Zuma, an avowed traditionalist and Zulu chauvinist, will try to make inroads into the IFP. Party spokesperson Mkhuleko Hlengwa, however, said the IFP is at the forefront of traditional leadership. Though the IFP might “improve” the Constitution, it would never remove it. As for MK? “We do not pontificate on the performance, or lack thereof, of other organisations or whether or not they will form coalitions.”

Steenhuisen said his worry is “an MK-EFF reverse takeover of the ANC and a purge of the constitutionalists”.

“That will be doomsday for South Africa. Capital will take flight, and those who can’t leave the country will live in misery. The MK manifesto is a cut-and-paste of Chavez or Zanu-PF. This is a make-or-break election.”

There is increasing evidence of MK cannibalising the ANC. An ANC insider told Daily Maverick: “A lot of ANC people are uncomfortable. They are quietly supporting MK or advising them because some idiots surround Zuma. One of [former eThekwini mayor] Zandile Gumede’s guys, Sandile Mngadi, has moved to MK. The big lady won’t jump now.”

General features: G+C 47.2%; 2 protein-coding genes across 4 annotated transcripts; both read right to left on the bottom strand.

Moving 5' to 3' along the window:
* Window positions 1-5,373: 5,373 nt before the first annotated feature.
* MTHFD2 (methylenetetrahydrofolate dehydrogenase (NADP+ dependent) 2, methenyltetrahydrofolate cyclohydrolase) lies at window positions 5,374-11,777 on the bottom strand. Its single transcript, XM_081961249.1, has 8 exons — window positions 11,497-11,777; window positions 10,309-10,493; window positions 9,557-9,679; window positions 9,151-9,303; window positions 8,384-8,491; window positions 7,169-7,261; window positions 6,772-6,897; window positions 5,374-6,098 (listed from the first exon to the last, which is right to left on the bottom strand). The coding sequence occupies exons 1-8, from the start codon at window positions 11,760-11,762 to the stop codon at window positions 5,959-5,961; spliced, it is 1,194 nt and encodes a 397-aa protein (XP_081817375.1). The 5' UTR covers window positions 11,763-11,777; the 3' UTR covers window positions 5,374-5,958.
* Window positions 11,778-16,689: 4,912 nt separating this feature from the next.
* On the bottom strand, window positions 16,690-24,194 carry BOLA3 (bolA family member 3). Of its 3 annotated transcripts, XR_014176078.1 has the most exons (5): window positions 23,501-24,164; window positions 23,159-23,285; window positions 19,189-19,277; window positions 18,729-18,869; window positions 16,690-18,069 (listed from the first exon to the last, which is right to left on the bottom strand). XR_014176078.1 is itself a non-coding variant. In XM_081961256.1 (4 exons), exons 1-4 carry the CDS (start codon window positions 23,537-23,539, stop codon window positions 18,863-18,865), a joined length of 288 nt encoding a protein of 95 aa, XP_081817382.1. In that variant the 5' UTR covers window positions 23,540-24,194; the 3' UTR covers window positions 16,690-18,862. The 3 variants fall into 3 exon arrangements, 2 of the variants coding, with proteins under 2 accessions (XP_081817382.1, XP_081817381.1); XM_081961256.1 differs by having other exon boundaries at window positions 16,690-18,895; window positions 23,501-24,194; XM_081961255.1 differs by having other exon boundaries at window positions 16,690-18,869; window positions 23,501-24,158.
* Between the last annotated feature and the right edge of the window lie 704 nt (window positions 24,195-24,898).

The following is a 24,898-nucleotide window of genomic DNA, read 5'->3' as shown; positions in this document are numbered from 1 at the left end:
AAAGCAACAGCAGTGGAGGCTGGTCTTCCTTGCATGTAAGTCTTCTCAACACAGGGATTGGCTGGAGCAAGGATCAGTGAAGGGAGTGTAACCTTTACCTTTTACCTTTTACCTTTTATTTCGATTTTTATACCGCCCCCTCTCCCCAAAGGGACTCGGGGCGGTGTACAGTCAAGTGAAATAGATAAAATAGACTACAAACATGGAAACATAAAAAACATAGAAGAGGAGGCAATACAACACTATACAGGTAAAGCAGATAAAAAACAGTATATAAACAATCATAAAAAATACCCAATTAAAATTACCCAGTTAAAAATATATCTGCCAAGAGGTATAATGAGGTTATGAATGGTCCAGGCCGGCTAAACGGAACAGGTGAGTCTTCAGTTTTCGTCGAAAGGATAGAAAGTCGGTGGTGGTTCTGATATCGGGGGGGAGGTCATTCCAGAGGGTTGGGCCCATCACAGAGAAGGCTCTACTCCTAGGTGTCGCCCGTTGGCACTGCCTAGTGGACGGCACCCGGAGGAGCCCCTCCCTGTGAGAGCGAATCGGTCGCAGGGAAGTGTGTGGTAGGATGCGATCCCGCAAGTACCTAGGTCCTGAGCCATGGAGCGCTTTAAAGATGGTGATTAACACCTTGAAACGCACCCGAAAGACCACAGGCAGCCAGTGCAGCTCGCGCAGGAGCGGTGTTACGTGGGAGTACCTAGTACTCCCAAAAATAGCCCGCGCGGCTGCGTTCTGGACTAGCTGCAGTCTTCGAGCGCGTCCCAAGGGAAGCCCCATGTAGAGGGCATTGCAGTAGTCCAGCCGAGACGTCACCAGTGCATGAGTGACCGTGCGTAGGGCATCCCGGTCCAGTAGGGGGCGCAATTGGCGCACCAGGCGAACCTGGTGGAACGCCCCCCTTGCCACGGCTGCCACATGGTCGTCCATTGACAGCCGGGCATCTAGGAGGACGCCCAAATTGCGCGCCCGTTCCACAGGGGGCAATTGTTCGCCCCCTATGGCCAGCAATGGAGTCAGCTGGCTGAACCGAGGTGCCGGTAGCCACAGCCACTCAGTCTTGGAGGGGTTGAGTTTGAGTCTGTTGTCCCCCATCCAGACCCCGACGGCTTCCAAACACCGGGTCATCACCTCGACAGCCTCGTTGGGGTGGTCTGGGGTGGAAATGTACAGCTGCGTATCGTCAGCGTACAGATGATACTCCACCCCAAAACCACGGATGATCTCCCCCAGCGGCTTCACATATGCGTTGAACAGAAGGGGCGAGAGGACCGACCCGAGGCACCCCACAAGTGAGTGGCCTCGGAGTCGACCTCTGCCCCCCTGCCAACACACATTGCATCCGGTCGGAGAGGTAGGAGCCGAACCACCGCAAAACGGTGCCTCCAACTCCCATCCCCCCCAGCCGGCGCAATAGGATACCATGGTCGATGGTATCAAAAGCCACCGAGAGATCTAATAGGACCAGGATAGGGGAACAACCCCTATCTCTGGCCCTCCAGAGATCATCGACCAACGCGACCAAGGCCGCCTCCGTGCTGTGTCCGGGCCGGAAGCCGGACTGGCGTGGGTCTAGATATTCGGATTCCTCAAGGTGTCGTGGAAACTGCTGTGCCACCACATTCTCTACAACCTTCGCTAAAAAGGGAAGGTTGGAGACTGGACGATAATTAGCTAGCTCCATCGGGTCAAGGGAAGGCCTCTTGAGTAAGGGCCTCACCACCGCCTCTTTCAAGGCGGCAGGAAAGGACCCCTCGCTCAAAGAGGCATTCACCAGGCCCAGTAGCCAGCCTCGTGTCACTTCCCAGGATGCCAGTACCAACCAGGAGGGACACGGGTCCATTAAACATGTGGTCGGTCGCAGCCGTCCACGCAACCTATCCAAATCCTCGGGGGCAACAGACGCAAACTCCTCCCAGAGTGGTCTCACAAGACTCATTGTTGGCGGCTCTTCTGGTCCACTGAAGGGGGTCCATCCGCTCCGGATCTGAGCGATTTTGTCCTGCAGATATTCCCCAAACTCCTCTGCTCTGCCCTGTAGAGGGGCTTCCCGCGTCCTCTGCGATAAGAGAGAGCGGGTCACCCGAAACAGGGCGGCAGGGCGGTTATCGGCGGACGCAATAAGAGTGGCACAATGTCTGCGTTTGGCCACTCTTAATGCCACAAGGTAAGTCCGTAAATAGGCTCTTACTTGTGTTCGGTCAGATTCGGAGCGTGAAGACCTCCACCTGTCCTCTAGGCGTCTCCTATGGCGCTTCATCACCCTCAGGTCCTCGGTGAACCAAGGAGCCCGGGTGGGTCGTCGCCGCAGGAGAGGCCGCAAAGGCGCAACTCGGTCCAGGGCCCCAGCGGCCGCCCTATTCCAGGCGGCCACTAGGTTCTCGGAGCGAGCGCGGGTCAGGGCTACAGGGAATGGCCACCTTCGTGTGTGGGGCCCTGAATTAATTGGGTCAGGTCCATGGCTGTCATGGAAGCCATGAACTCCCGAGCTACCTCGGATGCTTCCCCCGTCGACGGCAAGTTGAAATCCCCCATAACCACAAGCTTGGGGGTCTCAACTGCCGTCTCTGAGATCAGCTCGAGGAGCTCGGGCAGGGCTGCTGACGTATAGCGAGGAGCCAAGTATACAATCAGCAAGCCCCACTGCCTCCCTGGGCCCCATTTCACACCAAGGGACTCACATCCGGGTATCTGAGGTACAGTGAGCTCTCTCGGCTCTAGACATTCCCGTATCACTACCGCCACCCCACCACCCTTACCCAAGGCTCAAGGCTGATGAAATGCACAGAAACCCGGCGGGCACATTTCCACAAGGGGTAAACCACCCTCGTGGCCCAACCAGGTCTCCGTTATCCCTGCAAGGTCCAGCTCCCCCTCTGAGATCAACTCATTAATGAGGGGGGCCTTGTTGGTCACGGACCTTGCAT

Uncertainty over allegiances has created a feeling of uneasiness in both parties. In February, former KwaZulu-Natal provincial government director-general Nhlanhla Ngidi left the ANC to join MK. “The old man [Zuma] invited me to be MK coordinator in KZN,” he told Daily Maverick.

Ngidi said initially there was “a big problem with capacity” in MK, but “things started to take shape, and there was a real belief that we could be the biggest party in KZN or put MK in a strong position if there are coalition talks”.

Ngidi heard rumours that he was regarded as an ANC spy and, on 15 April, he received a letter removing him as provincial MK coordinator. He puts it down to jealousy. “I am not an ANC spy and I challenge anyone to prove that.” He is still number one on MK’s provincial election list and awaits a meeting with Zuma.